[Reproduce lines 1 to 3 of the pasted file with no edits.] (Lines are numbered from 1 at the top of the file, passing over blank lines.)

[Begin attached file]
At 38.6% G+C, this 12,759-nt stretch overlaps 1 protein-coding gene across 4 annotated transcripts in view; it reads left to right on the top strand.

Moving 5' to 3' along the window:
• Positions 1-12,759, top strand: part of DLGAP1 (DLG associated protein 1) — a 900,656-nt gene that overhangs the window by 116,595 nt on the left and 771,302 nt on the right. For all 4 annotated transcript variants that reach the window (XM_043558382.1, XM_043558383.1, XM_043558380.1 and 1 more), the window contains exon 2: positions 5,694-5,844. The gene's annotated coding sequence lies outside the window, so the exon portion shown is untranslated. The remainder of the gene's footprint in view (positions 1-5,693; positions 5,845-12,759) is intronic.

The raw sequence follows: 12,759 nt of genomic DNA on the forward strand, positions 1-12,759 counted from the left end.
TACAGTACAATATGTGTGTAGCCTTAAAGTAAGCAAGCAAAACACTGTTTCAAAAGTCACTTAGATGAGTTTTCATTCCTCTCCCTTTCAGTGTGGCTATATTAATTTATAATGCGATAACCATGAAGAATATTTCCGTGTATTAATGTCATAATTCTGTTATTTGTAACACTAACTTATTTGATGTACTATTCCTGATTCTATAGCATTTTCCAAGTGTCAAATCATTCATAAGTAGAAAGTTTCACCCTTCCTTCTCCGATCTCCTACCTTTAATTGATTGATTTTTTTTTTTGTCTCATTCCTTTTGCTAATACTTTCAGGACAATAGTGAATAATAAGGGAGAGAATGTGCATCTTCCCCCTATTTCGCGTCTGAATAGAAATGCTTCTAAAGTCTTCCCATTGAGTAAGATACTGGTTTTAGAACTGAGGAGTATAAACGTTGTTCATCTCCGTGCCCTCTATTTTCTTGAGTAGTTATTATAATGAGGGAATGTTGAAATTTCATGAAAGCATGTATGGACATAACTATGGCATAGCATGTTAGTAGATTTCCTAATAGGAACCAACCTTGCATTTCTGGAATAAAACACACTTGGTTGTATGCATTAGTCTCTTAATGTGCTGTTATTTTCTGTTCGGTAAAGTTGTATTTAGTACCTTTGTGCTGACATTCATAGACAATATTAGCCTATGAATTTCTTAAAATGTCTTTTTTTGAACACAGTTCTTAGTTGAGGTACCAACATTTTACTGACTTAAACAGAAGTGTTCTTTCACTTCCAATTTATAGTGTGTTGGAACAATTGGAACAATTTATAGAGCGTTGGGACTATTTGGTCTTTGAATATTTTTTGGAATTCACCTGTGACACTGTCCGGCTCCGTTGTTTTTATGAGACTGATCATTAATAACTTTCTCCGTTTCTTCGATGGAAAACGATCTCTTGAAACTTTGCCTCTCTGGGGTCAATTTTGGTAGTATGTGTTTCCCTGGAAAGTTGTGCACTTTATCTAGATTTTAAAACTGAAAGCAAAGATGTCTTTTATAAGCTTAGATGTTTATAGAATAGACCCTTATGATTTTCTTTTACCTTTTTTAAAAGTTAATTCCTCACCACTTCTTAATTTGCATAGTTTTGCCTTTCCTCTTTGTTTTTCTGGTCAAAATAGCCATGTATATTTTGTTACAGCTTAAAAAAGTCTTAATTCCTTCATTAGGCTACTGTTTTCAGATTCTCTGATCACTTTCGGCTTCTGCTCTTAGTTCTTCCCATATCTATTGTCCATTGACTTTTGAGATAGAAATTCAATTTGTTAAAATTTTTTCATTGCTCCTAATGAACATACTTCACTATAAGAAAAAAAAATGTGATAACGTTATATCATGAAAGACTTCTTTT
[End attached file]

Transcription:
At 38.6% G+C, this 12,759-nt stretch overlaps 1 protein-coding gene across 4 annotated transcripts in view; it reads left to right on the top strand.

Moving 5' to 3' along the window:
• Positions 1-12,759, top strand: part of DLGAP1 (DLG associated protein 1) — a 900,656-nt gene that overhangs the window by 116,595 nt on the left and 771,302 nt on the right. For all 4 annotated transcript variants that reach the window (XM_043558382.1, XM_043558383.1, XM_043558380.1 and 1 more), the window contains exon 2: positions 5,694-5,844. The gene's annotated coding sequence lies outside the window, so the exon portion shown is untranslated. The remainder of the gene's footprint in view (positions 1-5,693; positions 5,845-12,759) is intronic.